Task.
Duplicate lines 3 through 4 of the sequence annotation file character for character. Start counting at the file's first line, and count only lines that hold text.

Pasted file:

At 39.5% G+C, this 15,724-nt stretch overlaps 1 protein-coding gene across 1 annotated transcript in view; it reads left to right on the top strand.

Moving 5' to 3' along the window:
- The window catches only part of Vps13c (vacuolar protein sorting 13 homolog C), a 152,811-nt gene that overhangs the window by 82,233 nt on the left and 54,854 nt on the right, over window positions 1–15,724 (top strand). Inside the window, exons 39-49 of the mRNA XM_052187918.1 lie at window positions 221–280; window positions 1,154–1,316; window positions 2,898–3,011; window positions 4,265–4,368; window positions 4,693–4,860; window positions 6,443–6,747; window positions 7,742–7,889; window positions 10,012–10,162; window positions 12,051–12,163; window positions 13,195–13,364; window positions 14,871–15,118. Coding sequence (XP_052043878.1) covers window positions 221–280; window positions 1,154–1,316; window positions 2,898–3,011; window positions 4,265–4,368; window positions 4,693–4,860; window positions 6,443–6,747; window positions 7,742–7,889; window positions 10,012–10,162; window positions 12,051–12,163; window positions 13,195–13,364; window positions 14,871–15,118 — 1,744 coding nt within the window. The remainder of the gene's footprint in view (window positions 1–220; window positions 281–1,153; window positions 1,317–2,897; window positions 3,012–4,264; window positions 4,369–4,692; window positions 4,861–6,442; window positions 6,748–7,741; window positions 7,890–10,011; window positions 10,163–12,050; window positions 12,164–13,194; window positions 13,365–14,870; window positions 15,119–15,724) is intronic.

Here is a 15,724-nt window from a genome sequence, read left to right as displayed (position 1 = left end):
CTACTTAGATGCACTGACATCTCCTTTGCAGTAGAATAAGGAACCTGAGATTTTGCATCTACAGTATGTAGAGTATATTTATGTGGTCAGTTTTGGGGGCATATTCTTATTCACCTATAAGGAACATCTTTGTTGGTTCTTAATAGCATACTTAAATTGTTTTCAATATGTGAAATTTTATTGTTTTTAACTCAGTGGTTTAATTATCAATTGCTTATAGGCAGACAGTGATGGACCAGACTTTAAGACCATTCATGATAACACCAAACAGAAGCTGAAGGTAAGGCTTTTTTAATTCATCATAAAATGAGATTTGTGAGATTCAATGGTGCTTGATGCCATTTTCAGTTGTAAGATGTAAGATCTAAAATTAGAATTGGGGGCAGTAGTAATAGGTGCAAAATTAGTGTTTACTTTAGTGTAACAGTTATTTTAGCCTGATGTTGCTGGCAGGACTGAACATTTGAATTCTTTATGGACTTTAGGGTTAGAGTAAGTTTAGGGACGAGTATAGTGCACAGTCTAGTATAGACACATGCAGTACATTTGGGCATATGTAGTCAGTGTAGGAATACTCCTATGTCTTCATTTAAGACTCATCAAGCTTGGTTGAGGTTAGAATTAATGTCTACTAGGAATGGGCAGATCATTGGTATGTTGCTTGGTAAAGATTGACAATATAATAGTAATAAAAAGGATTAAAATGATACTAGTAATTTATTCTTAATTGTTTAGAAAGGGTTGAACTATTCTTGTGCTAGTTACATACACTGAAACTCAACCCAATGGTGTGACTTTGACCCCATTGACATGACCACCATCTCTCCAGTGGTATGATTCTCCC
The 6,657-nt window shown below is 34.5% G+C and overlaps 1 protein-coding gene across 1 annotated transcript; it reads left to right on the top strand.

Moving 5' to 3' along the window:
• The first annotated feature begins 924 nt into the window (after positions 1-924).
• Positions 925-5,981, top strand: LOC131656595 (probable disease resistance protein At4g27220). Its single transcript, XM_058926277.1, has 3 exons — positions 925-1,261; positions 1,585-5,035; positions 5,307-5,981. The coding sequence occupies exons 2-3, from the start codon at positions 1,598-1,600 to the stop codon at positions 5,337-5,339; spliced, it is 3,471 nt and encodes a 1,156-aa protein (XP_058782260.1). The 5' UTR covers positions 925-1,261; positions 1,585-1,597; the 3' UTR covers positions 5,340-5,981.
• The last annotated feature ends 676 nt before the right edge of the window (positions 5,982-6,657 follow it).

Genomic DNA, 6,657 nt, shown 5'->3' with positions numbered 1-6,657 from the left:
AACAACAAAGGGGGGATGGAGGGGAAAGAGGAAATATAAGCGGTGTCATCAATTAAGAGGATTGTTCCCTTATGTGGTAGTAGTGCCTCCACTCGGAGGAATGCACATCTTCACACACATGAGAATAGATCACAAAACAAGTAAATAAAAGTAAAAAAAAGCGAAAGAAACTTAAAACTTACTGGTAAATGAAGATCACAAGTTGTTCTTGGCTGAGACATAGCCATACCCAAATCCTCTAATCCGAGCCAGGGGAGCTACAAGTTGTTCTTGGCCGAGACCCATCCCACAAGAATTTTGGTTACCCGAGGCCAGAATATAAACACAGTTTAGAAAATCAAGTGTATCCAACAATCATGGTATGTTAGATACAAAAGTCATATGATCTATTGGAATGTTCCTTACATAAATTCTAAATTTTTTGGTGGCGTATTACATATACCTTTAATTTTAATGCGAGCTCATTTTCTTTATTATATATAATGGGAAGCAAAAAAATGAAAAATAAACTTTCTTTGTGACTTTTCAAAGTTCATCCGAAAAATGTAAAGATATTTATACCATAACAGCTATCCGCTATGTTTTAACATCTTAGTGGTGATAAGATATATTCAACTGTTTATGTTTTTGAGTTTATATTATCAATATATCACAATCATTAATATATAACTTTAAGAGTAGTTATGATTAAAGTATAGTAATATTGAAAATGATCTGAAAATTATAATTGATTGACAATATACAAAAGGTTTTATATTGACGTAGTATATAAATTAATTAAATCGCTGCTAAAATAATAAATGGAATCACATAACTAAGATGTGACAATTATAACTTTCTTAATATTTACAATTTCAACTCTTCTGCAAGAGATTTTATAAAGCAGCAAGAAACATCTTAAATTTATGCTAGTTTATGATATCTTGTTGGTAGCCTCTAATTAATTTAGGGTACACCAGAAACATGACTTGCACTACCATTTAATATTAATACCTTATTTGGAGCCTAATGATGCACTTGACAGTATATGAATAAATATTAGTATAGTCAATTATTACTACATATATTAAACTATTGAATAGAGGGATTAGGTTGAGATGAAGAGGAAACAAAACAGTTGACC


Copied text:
- The window catches only part of Vps13c (vacuolar protein sorting 13 homolog C), a 152,811-nt gene that overhangs the window by 82,233 nt on the left and 54,854 nt on the right, over window positions 1–15,724 (top strand). Inside the window, exons 39-49 of the mRNA XM_052187918.1 lie at window positions 221–280; window positions 1,154–1,316; window positions 2,898–3,011; window positions 4,265–4,368; window positions 4,693–4,860; window positions 6,443–6,747; window positions 7,742–7,889; window positions 10,012–10,162; window positions 12,051–12,163; window positions 13,195–13,364; window positions 14,871–15,118. Coding sequence (XP_052043878.1) covers window positions 221–280; window positions 1,154–1,316; window positions 2,898–3,011; window positions 4,265–4,368; window positions 4,693–4,860; window positions 6,443–6,747; window positions 7,742–7,889; window positions 10,012–10,162; window positions 12,051–12,163; window positions 13,195–13,364; window positions 14,871–15,118 — 1,744 coding nt within the window. The remainder of the gene's footprint in view (window positions 1–220; window positions 281–1,153; window positions 1,317–2,897; window positions 3,012–4,264; window positions 4,369–4,692; window positions 4,861–6,442; window positions 6,748–7,741; window positions 7,890–10,011; window positions 10,163–12,050; window positions 12,164–13,194; window positions 13,365–14,870; window positions 15,119–15,724) is intronic.

Here is a 15,724-nt window from a genome sequence, read left to right as displayed (position 1 = left end):